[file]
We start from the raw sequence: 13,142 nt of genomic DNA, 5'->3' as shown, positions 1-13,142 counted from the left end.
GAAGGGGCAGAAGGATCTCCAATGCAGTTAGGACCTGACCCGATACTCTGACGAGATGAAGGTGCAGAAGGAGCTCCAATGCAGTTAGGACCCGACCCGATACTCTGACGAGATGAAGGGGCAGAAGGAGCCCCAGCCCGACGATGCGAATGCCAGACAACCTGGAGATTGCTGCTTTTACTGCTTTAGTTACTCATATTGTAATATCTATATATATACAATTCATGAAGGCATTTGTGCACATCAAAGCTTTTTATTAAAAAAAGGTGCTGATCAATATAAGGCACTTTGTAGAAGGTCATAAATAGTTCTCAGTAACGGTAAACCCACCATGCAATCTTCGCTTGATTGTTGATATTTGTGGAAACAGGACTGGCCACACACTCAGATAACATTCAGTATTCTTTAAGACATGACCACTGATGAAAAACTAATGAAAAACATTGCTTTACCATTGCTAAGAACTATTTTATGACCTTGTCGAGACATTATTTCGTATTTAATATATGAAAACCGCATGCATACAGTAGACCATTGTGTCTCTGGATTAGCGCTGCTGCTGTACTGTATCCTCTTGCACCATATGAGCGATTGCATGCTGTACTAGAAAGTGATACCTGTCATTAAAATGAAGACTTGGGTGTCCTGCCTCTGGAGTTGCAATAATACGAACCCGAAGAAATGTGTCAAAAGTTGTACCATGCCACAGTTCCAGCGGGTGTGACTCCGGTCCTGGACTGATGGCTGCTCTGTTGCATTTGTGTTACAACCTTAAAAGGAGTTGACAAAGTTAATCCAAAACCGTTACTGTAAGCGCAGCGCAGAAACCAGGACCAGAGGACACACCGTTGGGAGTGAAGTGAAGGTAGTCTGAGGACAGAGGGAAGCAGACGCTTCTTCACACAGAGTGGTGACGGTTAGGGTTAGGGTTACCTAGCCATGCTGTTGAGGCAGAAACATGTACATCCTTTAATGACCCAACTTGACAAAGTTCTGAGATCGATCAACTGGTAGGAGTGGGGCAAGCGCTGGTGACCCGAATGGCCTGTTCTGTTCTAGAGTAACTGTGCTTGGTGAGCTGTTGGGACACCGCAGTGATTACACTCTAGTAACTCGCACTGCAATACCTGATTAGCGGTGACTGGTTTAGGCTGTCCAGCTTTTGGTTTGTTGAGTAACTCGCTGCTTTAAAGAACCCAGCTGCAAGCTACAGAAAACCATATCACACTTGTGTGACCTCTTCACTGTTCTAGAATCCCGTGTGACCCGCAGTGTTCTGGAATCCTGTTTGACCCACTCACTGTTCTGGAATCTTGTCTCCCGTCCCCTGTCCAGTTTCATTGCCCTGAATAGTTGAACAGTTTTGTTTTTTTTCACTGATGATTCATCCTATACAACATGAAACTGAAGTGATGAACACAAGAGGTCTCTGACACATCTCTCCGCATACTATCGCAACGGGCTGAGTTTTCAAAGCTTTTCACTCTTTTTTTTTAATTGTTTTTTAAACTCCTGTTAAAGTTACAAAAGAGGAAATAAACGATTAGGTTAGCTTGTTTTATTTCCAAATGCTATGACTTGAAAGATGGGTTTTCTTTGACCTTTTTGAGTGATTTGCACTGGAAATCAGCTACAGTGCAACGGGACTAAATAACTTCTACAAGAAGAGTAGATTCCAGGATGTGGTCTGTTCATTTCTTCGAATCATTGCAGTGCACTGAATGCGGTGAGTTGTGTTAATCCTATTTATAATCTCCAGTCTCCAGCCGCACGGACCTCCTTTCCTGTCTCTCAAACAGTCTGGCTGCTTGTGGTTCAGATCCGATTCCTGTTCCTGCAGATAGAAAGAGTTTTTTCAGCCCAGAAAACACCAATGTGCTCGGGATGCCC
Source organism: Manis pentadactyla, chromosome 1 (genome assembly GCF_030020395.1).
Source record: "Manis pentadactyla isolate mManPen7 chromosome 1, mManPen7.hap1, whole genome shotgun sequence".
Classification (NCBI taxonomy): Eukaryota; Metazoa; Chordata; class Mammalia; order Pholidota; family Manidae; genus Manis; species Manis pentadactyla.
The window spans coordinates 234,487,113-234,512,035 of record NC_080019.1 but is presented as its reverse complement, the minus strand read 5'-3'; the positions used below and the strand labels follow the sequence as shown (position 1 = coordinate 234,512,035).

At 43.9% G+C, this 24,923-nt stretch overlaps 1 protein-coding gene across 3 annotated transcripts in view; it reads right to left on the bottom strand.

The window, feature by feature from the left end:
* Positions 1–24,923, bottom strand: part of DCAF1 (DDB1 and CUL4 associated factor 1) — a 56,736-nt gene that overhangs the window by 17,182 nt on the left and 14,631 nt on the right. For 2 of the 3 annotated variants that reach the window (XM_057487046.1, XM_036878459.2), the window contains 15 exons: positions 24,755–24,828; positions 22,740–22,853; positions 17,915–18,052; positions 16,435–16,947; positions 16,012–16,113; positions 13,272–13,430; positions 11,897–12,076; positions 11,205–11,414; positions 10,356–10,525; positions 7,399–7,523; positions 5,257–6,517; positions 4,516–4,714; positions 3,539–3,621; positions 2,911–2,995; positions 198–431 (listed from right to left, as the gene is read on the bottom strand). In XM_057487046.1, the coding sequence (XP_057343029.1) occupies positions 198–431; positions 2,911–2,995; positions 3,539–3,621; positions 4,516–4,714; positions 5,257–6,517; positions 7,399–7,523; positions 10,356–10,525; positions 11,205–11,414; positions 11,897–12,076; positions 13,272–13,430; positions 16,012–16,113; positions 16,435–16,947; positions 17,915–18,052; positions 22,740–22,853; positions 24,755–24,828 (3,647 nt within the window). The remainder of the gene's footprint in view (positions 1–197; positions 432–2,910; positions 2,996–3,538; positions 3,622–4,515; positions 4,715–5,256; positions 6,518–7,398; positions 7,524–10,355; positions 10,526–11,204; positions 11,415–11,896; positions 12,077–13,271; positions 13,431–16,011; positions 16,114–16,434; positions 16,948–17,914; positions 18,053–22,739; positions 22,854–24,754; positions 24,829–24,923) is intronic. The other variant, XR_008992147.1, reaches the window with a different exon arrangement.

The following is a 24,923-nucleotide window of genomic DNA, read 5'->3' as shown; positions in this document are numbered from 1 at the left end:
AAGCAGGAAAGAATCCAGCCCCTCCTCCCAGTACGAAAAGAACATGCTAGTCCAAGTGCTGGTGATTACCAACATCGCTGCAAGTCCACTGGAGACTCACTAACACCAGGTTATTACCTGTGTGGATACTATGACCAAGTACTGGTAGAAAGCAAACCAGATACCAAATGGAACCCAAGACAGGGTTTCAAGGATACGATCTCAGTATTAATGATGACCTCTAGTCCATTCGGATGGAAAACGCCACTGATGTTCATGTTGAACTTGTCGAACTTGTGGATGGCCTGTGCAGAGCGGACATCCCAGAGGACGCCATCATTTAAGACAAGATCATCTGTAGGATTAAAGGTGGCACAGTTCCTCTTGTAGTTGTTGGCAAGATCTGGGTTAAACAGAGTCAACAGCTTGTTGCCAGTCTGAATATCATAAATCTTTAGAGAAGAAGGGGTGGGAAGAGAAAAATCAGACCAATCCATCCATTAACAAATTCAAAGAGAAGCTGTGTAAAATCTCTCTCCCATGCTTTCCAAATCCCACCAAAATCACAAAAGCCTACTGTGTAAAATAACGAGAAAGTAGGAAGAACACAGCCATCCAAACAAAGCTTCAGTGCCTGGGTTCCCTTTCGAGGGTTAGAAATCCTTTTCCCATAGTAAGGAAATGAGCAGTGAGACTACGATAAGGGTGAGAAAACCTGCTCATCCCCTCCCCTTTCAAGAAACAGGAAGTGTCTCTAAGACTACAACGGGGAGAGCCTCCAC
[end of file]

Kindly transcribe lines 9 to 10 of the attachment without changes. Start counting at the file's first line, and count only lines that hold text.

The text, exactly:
* Positions 1–24,923, bottom strand: part of DCAF1 (DDB1 and CUL4 associated factor 1) — a 56,736-nt gene that overhangs the window by 17,182 nt on the left and 14,631 nt on the right. For 2 of the 3 annotated variants that reach the window (XM_057487046.1, XM_036878459.2), the window contains 15 exons: positions 24,755–24,828; positions 22,740–22,853; positions 17,915–18,052; positions 16,435–16,947; positions 16,012–16,113; positions 13,272–13,430; positions 11,897–12,076; positions 11,205–11,414; positions 10,356–10,525; positions 7,399–7,523; positions 5,257–6,517; positions 4,516–4,714; positions 3,539–3,621; positions 2,911–2,995; positions 198–431 (listed from right to left, as the gene is read on the bottom strand). In XM_057487046.1, the coding sequence (XP_057343029.1) occupies positions 198–431; positions 2,911–2,995; positions 3,539–3,621; positions 4,516–4,714; positions 5,257–6,517; positions 7,399–7,523; positions 10,356–10,525; positions 11,205–11,414; positions 11,897–12,076; positions 13,272–13,430; positions 16,012–16,113; positions 16,435–16,947; positions 17,915–18,052; positions 22,740–22,853; positions 24,755–24,828 (3,647 nt within the window). The remainder of the gene's footprint in view (positions 1–197; positions 432–2,910; positions 2,996–3,538; positions 3,622–4,515; positions 4,715–5,256; positions 6,518–7,398; positions 7,524–10,355; positions 10,526–11,204; positions 11,415–11,896; positions 12,077–13,271; positions 13,431–16,011; positions 16,114–16,434; positions 16,948–17,914; positions 18,053–22,739; positions 22,854–24,754; positions 24,829–24,923) is intronic. The other variant, XR_008992147.1, reaches the window with a different exon arrangement.

The following is a 24,923-nucleotide window of genomic DNA, read 5'->3' as shown; positions in this document are numbered from 1 at the left end: